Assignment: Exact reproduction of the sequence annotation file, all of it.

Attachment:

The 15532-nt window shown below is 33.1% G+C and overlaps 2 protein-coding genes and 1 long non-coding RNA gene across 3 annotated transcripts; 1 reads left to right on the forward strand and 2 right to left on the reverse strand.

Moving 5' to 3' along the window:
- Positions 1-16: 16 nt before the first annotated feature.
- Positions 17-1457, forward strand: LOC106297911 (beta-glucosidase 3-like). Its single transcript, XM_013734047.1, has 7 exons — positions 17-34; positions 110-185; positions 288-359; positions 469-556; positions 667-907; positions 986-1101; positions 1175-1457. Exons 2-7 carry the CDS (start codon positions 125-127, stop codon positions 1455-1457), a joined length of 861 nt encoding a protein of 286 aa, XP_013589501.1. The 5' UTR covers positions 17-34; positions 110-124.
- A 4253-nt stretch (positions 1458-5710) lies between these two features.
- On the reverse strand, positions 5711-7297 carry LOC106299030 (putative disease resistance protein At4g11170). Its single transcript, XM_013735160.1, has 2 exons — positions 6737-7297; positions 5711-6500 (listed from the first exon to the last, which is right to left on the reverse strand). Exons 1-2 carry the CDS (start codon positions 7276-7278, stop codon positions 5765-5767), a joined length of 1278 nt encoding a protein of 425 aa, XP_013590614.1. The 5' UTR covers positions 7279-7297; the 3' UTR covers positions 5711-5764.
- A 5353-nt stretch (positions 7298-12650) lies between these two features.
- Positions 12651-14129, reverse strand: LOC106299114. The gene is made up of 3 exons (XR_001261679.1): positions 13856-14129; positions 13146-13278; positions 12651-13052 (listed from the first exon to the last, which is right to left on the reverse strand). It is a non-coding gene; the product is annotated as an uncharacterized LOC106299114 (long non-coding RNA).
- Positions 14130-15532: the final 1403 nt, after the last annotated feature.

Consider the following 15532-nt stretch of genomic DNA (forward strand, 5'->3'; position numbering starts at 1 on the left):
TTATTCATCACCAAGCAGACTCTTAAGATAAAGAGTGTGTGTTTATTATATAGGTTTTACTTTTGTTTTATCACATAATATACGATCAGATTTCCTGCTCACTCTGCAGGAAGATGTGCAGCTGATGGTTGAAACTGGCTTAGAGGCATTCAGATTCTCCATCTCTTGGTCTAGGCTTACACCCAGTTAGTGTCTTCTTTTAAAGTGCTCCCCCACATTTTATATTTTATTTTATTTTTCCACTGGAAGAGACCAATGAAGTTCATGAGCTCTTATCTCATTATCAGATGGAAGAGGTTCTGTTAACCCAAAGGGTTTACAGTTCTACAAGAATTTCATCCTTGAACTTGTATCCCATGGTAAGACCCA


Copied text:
The 15532-nt window shown below is 33.1% G+C and overlaps 2 protein-coding genes and 1 long non-coding RNA gene across 3 annotated transcripts; 1 reads left to right on the forward strand and 2 right to left on the reverse strand.

Moving 5' to 3' along the window:
- Positions 1-16: 16 nt before the first annotated feature.
- Positions 17-1457, forward strand: LOC106297911 (beta-glucosidase 3-like). Its single transcript, XM_013734047.1, has 7 exons — positions 17-34; positions 110-185; positions 288-359; positions 469-556; positions 667-907; positions 986-1101; positions 1175-1457. Exons 2-7 carry the CDS (start codon positions 125-127, stop codon positions 1455-1457), a joined length of 861 nt encoding a protein of 286 aa, XP_013589501.1. The 5' UTR covers positions 17-34; positions 110-124.
- A 4253-nt stretch (positions 1458-5710) lies between these two features.
- On the reverse strand, positions 5711-7297 carry LOC106299030 (putative disease resistance protein At4g11170). Its single transcript, XM_013735160.1, has 2 exons — positions 6737-7297; positions 5711-6500 (listed from the first exon to the last, which is right to left on the reverse strand). Exons 1-2 carry the CDS (start codon positions 7276-7278, stop codon positions 5765-5767), a joined length of 1278 nt encoding a protein of 425 aa, XP_013590614.1. The 5' UTR covers positions 7279-7297; the 3' UTR covers positions 5711-5764.
- A 5353-nt stretch (positions 7298-12650) lies between these two features.
- Positions 12651-14129, reverse strand: LOC106299114. The gene is made up of 3 exons (XR_001261679.1): positions 13856-14129; positions 13146-13278; positions 12651-13052 (listed from the first exon to the last, which is right to left on the reverse strand). It is a non-coding gene; the product is annotated as an uncharacterized LOC106299114 (long non-coding RNA).
- Positions 14130-15532: the final 1403 nt, after the last annotated feature.

Consider the following 15532-nt stretch of genomic DNA (forward strand, 5'->3'; position numbering starts at 1 on the left):
TTATTCATCACCAAGCAGACTCTTAAGATAAAGAGTGTGTGTTTATTATATAGGTTTTACTTTTGTTTTATCACATAATATACGATCAGATTTCCTGCTCACTCTGCAGGAAGATGTGCAGCTGATGGTTGAAACTGGCTTAGAGGCATTCAGATTCTCCATCTCTTGGTCTAGGCTTACACCCAGTTAGTGTCTTCTTTTAAAGTGCTCCCCCACATTTTATATTTTATTTTATTTTTCCACTGGAAGAGACCAATGAAGTTCATGAGCTCTTATCTCATTATCAGATGGAAGAGGTTCTGTTAACCCAAAGGGTTTACAGTTCTACAAGAATTTCATCCTTGAACTTGTATCCCATGGTAAGACCCA